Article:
In the first study, 34 elementary school students were evaluated to determine their attitude toward immigrants (often stigmatized in Italy) and then divided into two groups that read passages from Harry Potter for six weeks under the guidance of a research assistant. The test group read the scenes that describe prejudice (mudbloods, house elves etc. If that doesn’t make sense to you, you should read the books), while the control group read passages without themes of prejudice. After the last session the children who identified the most with the character Harry and read the prejudice-related passages were shown to have significantly improved attitudes toward immigrants whereas the opinions of the children in the control group had not changed.

A second, similar study was conducted with high-school students and demonstrated an improved attitude toward homosexuals in the test group. The third was conducted among university students regarding their attitudes toward refugees with the same results.

The other 500 cartridges that were brought up will be kept by the city as mementos or donated to various museums, possibly including the Smithsonian as well as state and local museums.

Joe Lewandowski, a local garbage contractor who saw the cartridges buried in 1983 and helped the excavators find the right spot to dig 30 years later, told Reuters the decision to put the game cartridges up for sale was like a “phoenix rising from the desert.” Ars contacted some city council officials about how the auction will be organized and scheduled, but we have not yet heard a response. We’ll update this story if we do.

Currently, Reuters notes, “The unearthed games are under the custodianship of the Tularosa Basin Historical Society and stored at the New Mexico Museum of Space History in Alamogordo, 200 miles (320 km) southeast of Albuquerque.”

That’s not especially exciting, except for the fact that the entire process takes a tiny bit of energy, which the authors supply using a source of heat. As the demon repeatedly traps and releases the electron, the energetic cost keeps adding up. There’s a corresponding drop in the temperature of the heat bath that’s powering the whole thing.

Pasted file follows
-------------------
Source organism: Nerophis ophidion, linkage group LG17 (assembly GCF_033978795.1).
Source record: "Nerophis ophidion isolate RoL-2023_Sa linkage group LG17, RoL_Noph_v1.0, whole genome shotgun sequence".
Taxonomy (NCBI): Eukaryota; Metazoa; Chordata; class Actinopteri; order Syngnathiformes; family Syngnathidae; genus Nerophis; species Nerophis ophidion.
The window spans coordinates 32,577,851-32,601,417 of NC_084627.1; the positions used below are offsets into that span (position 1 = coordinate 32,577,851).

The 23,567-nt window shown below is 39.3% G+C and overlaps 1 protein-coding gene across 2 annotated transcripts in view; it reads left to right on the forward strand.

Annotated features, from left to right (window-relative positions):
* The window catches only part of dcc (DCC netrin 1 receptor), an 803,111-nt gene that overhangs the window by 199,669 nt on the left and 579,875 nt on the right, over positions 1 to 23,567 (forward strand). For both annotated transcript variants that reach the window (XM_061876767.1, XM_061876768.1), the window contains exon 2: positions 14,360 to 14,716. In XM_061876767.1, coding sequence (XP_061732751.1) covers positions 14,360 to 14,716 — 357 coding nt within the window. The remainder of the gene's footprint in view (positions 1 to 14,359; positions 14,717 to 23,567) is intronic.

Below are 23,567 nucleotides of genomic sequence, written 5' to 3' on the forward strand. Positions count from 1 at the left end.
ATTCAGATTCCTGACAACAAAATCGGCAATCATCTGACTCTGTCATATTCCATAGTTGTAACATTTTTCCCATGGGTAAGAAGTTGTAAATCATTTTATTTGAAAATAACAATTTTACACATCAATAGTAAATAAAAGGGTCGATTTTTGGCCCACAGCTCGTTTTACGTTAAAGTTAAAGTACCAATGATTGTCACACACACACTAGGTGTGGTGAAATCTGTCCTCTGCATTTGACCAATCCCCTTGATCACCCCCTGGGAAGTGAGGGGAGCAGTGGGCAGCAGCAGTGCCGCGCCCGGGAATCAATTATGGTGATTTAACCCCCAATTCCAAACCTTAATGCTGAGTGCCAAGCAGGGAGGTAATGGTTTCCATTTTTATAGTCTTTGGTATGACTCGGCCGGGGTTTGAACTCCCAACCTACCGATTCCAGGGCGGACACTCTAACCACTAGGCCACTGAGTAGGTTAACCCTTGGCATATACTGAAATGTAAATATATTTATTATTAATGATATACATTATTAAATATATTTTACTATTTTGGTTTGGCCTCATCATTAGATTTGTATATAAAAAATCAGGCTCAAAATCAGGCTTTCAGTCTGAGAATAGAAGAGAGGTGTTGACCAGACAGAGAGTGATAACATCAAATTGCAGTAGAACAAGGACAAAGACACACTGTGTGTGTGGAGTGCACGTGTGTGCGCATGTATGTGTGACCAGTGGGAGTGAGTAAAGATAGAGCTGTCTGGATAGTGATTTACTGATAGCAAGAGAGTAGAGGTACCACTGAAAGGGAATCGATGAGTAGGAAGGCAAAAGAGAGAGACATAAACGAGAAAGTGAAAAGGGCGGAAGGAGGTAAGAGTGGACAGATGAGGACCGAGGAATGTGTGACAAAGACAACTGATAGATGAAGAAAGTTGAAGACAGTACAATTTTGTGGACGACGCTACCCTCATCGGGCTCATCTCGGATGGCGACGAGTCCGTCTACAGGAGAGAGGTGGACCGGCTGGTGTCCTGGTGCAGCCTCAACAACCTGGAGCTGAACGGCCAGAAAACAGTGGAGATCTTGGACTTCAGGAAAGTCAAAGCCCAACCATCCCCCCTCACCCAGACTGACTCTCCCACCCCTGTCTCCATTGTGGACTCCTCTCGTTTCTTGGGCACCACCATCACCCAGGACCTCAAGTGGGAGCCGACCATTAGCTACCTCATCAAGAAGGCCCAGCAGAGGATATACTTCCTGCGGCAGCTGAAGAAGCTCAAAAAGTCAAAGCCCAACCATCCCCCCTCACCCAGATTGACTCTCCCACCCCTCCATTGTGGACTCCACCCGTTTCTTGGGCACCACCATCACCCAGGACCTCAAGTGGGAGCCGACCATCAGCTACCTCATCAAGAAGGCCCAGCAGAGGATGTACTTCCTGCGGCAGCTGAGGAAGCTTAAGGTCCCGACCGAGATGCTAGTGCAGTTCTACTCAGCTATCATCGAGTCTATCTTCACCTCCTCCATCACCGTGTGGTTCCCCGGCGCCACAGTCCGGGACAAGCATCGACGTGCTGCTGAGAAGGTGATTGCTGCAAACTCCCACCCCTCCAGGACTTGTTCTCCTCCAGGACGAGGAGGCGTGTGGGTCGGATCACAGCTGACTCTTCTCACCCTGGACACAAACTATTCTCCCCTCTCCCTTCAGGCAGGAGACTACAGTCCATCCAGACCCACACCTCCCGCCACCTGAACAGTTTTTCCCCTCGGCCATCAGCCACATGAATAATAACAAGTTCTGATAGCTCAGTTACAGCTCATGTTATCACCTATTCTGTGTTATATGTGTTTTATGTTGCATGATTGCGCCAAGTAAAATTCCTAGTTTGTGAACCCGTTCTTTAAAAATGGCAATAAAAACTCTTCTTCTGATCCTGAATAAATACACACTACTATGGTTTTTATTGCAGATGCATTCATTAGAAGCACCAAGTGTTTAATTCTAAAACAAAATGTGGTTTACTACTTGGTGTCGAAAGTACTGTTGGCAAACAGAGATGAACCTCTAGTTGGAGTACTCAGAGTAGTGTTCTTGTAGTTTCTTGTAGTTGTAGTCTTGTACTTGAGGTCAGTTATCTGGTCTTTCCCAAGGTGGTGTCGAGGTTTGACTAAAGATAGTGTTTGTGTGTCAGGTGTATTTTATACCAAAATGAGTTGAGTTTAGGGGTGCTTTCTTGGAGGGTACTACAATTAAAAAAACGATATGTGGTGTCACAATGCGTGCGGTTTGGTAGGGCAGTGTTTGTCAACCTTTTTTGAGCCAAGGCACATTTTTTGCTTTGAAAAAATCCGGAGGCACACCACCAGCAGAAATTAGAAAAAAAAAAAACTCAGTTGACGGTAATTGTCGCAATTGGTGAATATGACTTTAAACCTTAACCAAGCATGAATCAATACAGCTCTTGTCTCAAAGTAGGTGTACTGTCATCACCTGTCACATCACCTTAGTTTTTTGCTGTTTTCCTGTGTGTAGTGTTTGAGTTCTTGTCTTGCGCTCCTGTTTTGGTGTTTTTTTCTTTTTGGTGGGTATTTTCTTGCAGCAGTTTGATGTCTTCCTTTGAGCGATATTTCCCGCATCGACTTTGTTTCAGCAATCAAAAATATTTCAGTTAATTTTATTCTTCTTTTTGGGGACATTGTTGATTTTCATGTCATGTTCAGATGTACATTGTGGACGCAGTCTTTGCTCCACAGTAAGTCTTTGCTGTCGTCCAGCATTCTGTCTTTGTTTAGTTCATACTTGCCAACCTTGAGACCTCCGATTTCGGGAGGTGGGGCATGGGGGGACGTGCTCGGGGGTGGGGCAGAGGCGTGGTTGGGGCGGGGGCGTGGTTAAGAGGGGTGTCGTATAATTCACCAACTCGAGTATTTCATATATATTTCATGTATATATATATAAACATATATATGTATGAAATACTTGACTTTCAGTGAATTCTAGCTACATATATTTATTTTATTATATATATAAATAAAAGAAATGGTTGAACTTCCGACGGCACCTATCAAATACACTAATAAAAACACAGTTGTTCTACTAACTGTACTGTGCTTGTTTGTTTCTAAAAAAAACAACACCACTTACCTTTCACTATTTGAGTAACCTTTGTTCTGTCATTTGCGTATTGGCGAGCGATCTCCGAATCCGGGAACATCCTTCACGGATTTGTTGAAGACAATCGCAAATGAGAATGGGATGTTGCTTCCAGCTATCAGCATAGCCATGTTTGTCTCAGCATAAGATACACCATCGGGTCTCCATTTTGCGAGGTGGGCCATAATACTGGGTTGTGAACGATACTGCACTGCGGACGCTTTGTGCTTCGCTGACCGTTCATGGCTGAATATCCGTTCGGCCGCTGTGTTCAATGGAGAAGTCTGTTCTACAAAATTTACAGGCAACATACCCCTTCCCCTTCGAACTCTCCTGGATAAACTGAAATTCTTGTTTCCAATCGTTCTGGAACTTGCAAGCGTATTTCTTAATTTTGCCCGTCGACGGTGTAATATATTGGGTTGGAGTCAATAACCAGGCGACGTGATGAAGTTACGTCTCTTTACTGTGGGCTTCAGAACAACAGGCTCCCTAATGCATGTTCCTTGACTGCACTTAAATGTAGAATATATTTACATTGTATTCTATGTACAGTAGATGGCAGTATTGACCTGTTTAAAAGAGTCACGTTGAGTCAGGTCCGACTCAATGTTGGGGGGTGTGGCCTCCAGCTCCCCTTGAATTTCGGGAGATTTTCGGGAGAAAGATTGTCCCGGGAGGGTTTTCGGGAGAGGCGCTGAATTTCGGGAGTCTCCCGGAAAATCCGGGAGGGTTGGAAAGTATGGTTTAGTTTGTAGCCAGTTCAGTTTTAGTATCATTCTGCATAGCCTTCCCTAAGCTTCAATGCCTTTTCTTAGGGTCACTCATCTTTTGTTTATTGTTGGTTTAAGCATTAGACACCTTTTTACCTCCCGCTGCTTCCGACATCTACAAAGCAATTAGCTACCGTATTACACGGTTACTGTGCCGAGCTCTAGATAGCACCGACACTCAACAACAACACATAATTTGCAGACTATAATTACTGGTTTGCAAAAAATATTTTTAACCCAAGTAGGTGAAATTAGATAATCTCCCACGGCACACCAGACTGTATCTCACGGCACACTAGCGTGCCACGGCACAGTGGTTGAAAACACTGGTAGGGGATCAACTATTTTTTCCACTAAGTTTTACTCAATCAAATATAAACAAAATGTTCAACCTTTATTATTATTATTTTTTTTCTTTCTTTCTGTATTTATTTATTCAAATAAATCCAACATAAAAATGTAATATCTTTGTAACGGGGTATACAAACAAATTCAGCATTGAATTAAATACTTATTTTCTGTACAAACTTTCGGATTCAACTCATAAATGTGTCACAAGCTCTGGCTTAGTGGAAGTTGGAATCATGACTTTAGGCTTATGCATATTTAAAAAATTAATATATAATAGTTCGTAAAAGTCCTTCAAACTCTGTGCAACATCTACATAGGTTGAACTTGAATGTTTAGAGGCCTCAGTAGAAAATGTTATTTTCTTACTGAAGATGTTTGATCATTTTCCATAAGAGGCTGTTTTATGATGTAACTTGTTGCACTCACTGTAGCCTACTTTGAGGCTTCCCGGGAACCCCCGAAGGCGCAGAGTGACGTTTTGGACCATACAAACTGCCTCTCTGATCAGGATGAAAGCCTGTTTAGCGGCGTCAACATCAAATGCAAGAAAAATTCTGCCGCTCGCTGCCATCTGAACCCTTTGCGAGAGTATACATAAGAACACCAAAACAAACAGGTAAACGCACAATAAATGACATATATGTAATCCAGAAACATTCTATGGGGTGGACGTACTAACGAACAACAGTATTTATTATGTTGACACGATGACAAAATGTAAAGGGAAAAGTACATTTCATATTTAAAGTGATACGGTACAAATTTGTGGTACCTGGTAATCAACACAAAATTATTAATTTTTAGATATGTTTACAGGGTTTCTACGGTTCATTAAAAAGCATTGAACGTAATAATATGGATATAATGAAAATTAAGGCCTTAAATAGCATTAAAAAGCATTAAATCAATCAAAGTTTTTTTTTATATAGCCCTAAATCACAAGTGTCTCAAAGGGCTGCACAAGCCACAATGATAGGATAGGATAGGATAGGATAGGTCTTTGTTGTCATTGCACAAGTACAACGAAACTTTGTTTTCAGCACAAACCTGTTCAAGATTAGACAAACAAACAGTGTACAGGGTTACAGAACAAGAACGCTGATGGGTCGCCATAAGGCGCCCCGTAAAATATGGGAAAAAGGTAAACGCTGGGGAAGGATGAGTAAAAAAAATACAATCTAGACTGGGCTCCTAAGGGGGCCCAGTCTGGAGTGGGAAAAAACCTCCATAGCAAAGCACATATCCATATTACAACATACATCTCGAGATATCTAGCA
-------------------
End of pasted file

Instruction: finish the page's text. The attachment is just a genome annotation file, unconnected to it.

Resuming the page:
Researchers create a Maxwell’s demon with a single electron | Ars Technica

As an aside, I don’t know why people keep on looking for perpetuum mobiles. I think we should be pretty glad that we’re living in a stable universe, where things tend to settle down rather than up, and energy isn’t created through magic. Having random things explode at random intervals would be pretty inconvenient, and rather hostile to life, I would imagine.

A set of IRC logs released Saturday appear to show that a handful of 4chan users were ultimately behind #GamerGate, the supposedly grass-roots movement aimed at exposing ethical lapses in gaming journalism. The logs show a small group of users orchestrating a “hashtag campaign” to perpetuate misogynistic attacks by wrapping them in a debate about ethics in gaming journalism.
Though Quinn continues to feel exposed from the dox (she still has not returned home and people e-mail her daily to say that depression is not a real illness, or, at least, not one that a woman can experience), she said that she feels sympathy for her attackers. “They’re clearly hurting,” Quinn wrote in an e-mail. “People don’t viciously attack anyone without having some deep-seeded loathing in themselves.”
This cascading behavior has to do with something political scientists call pluralistic ignorance. This is the scenario in which I’m willing to withhold my private belief that Shah of Iran is awful, while pretending I’m a regime supporter. Once, however, a few people start a cascade, an offline or online protest, revealing their true beliefs, it becomes easier for me to join them, and hence strengthening the cascade. The feedback loop than creates a rapid cycle of events that culminate so quickly that it all seems inevitable, yet also appears seemingly out of the blue.

Researchers at the University of Western Australia decided to revamp the way they studied Viking remains. Previously, researchers had misidentified skeletons as male simply because they were buried with their swords and shields. (Female remains were identified by their oval brooches, and not much else.) By studying osteological signs of gender within the bones themselves, researchers discovered that approximately half of the remains were actually female warriors, given a proper burial with their weapons.

It’s been so difficult for people to envision women’s historical contributions as solely getting married and dying in childbirth, but you can’t argue with numbers—and fifty/fifty is pretty damn good.